Josiah’s parents moved from Malawi to Zimbabwe in 1918. His father was a builder at Tengenenge, a large tobacco farm in those years. He made extra money for the family by carving masks. Taught by his father, Josiah also became a mask carver. He made his start with sculpting stone in 1967. During the morning he would work on the farm and in the afternoon he would sculpt.
When Tengenenge closed in 1979 because of the war, the Manzi family is the only one which stayed at Tengenenge. During this time period in Zimbabwe, there was a budding art movement in the making. It was relatively slow to develop but was given massive impetus in 1966 by the owner of Tengenenge, Tom Blomefield, a white South-African-born farmer. The farm had extensive deposits of serpentine stone suitable for carving. A sculptor in stone himself, he wanted to diversify the use of his land and welcomed Josiah and new sculptors onto it to form a community of working artists. This was in part because at that time there were international sanctions against Rhodesia’s white government led by Ian Smith, who had declared Unilateral Declaration of Independence in 1965, and tobacco was no longer able to generate sufficient income. Appropriately, Tengenenge means “The Beginning of the Beginning” – in this case of a significant new enterprise that has lasted through to the present day.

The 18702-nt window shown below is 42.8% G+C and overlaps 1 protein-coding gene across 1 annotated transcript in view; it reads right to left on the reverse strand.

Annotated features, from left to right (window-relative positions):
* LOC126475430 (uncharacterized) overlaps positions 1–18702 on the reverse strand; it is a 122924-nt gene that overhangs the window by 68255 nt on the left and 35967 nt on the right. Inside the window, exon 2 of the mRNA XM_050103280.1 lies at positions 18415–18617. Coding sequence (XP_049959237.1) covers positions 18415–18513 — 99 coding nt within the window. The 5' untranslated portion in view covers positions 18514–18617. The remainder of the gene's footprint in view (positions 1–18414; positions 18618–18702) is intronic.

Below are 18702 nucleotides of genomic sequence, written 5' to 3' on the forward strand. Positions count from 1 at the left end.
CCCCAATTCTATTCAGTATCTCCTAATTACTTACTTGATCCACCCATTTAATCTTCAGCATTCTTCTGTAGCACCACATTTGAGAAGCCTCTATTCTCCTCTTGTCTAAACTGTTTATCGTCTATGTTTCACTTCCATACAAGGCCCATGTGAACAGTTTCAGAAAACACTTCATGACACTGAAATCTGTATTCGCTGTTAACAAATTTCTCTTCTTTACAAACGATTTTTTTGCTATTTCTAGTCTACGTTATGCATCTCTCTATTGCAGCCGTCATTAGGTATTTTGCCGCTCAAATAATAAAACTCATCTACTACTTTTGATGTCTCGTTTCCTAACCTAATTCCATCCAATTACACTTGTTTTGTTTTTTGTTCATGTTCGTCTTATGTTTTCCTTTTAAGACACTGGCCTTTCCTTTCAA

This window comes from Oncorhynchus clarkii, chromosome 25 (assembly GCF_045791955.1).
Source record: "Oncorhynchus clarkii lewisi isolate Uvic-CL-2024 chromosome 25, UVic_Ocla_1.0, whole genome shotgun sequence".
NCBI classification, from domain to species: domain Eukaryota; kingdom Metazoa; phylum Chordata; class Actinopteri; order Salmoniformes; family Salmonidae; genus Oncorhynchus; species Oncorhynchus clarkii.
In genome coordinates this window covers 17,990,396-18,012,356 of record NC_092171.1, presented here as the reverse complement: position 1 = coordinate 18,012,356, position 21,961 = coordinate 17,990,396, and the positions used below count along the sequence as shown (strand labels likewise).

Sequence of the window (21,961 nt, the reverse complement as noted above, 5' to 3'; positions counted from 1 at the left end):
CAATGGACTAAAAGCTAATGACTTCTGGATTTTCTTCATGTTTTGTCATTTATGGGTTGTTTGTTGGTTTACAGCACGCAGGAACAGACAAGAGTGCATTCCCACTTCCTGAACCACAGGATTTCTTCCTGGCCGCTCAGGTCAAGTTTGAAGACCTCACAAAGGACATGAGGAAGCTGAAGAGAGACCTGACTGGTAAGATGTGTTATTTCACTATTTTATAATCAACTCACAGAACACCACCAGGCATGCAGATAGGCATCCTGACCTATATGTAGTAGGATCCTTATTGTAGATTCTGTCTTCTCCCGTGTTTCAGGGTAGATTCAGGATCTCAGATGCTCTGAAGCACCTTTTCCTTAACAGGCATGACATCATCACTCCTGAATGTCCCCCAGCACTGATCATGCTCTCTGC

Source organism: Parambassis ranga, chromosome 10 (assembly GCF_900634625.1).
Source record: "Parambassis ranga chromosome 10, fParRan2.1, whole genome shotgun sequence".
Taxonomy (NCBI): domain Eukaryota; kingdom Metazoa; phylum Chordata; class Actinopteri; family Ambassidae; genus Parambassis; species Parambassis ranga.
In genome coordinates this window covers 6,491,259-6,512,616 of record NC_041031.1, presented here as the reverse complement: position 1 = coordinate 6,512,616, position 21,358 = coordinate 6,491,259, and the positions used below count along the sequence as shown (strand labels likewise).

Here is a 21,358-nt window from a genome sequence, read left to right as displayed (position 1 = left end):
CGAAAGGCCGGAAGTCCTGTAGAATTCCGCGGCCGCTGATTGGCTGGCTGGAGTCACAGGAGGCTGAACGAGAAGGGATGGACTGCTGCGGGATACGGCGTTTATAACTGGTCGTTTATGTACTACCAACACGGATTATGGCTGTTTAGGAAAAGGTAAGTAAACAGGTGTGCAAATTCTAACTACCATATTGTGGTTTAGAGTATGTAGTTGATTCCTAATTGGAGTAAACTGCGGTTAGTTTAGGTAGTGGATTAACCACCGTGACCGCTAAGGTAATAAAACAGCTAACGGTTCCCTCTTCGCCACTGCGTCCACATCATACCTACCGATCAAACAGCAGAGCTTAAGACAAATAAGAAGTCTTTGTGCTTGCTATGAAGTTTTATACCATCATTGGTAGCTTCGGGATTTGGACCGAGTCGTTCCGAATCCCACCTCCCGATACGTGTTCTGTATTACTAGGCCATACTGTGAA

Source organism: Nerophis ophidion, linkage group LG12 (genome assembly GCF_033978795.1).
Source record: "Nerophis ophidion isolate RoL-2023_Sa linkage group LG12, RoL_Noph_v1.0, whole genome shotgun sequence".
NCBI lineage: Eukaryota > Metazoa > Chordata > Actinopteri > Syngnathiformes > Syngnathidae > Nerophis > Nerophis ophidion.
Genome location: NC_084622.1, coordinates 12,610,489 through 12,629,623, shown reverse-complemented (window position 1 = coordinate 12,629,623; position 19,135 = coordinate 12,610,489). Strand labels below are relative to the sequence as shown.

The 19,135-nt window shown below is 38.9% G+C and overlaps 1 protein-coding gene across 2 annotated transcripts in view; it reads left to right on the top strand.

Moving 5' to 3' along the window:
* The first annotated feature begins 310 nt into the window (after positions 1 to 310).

Josiah’s work is spiritual, maybe because of his Yao culture. In some of his sculpture, the anatomy develops new and often disturbing relationships. To Josiah it seems natural for breasts to develop from thighs, yet to the on looker it seems surreal and a subversion of orthodoxy. His ‘Monkey and Owl and his Mirror’ seen like giant cameos-the smooth, carved figures of the animals, the bird and the human face carefully inlaid into the stone and offset by their natural setting. He notes, “Before I start a sculpture, I take off the blanket of stone, like taking off the skin of an animal. Nobody eats an animal before the skin is taken off”.
The list of Josiah’s accomplishments is extensive and spans decades. He is still carving at 81 years old and married to the sculptress Janet Manzi with seven children.